Powers run out of steam over Bosnia plan

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The five powers brokering peace efforts in the former Yugoslavia have little faith their latest plan to stem the bloodshed in the Balkans will fare better than earlier initiatives. But France, Germany, Britain, Russia and the United States are resigned to the idea that any peace plan is better than no plan.

The latest proposal, whose outline was agreed to by the five countries on Tuesday, would offer Serbia the possibility of a suspension of economic sanctions in exchange for Belgrade recognising Bosnia and Croatia in their pre-war borders.

It is far from clear whether President Slobodan Milosevic of Serbia, the champion of the Greater Serbian cause, will accept the offer, or, if he did, what difference it would make to the war in Bosnia.

"No one believes we are going to see any dramatic changes to the Bosnian landscape as a result of this plan but there is the chance that it could lead to the recognition of Bosnia and Croatia, which would be positive steps in the right direction,'' said a diplomatic source close to the five-nation "Contact Group".

"Besides, while there is a peace process going, it keeps the more drastic measures, such as lifting the arms embargo, at bay,'' he added. "It may not be a great plan, but it is the best way forward because it is the only way forward.''

One American official said that while Washington had doubts about the plan, the US felt it had to try to prevent war from spreading in the Balkans.

One problem is that the Contact Group is hampered by the competing national interests of its members who differ on the ways to resolve the conflict

When the diplomats of the five nations sat down at recent sessions to examine ways to end the war, they discovered that they had run out of fresh options. "There was the feeling that we had reached the bottom of the deck,'' one Contact Group diplomat said in Belgrade.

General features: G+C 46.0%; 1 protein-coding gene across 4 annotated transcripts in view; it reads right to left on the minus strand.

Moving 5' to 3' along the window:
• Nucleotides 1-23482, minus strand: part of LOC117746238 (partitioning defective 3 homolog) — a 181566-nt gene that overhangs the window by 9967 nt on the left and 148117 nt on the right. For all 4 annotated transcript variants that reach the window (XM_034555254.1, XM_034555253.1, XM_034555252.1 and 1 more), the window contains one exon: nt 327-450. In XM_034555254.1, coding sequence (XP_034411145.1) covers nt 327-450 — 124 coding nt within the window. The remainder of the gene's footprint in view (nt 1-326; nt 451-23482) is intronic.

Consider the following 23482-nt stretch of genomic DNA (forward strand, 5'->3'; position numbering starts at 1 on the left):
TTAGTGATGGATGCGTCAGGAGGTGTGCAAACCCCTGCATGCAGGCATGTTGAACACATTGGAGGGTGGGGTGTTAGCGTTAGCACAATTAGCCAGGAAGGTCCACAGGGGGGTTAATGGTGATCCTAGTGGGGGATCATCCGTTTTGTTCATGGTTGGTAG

Attempts to isolate the Bosnian Serbs in the hopes of securing their agreement to the last peace plan had failed. Attempts to bring them back into the peace game, la Jimmy Carter, failed spectacularly. Threats of Nato military action have been a non-starter for months.

With little else to try, the French and the British in particular felt that the best bet was to turn to President Milosevic once again.

According to one diplomat, the idea to "overhaul the carrot approach'' for Serbia has been on the table since the beginning of the year. Attempts to woo Mr Milosevic have been going on since 1993.

The hope now is that by offering more blandishments, Mr Milosevic could be lured to a summit meeting in Paris in the spring with Franjo Tudjman of Croatia and Alija Izetbegovic, the Bosnian President, and that mutual recognition would follow. This would then pave the way towards a set of internal deals between the warring parties, including, eventually, the intractable Bosnian and Croatian Serbs.